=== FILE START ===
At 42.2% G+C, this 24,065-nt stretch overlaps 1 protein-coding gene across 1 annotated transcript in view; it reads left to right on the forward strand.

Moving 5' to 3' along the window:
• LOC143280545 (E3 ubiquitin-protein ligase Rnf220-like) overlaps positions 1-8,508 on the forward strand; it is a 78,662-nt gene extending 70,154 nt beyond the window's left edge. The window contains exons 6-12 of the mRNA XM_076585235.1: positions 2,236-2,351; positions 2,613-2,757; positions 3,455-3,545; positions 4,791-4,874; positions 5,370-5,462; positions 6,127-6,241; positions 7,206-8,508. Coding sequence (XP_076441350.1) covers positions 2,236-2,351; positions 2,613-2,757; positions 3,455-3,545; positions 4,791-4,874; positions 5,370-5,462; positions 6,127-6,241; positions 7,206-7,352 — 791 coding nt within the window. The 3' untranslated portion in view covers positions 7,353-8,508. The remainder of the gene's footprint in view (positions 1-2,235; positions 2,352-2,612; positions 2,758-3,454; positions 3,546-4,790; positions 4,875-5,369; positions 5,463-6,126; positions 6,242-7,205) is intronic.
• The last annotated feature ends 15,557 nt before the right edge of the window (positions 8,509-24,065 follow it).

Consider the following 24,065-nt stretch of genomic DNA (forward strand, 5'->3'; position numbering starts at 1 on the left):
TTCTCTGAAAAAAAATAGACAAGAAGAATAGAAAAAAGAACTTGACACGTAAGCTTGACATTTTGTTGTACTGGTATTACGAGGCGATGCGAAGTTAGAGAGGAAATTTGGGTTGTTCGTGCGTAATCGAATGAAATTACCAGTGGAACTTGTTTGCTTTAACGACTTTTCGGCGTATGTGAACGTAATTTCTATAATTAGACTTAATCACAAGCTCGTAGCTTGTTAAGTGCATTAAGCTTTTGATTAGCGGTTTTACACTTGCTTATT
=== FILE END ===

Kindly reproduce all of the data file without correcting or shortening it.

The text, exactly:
At 42.2% G+C, this 24,065-nt stretch overlaps 1 protein-coding gene across 1 annotated transcript in view; it reads left to right on the forward strand.

Moving 5' to 3' along the window:
• LOC143280545 (E3 ubiquitin-protein ligase Rnf220-like) overlaps positions 1-8,508 on the forward strand; it is a 78,662-nt gene extending 70,154 nt beyond the window's left edge. The window contains exons 6-12 of the mRNA XM_076585235.1: positions 2,236-2,351; positions 2,613-2,757; positions 3,455-3,545; positions 4,791-4,874; positions 5,370-5,462; positions 6,127-6,241; positions 7,206-8,508. Coding sequence (XP_076441350.1) covers positions 2,236-2,351; positions 2,613-2,757; positions 3,455-3,545; positions 4,791-4,874; positions 5,370-5,462; positions 6,127-6,241; positions 7,206-7,352 — 791 coding nt within the window. The 3' untranslated portion in view covers positions 7,353-8,508. The remainder of the gene's footprint in view (positions 1-2,235; positions 2,352-2,612; positions 2,758-3,454; positions 3,546-4,790; positions 4,875-5,369; positions 5,463-6,126; positions 6,242-7,205) is intronic.
• The last annotated feature ends 15,557 nt before the right edge of the window (positions 8,509-24,065 follow it).

Consider the following 24,065-nt stretch of genomic DNA (forward strand, 5'->3'; position numbering starts at 1 on the left):
TTCTCTGAAAAAAAATAGACAAGAAGAATAGAAAAAAGAACTTGACACGTAAGCTTGACATTTTGTTGTACTGGTATTACGAGGCGATGCGAAGTTAGAGAGGAAATTTGGGTTGTTCGTGCGTAATCGAATGAAATTACCAGTGGAACTTGTTTGCTTTAACGACTTTTCGGCGTATGTGAACGTAATTTCTATAATTAGACTTAATCACAAGCTCGTAGCTTGTTAAGTGCATTAAGCTTTTGATTAGCGGTTTTACACTTGCTTATT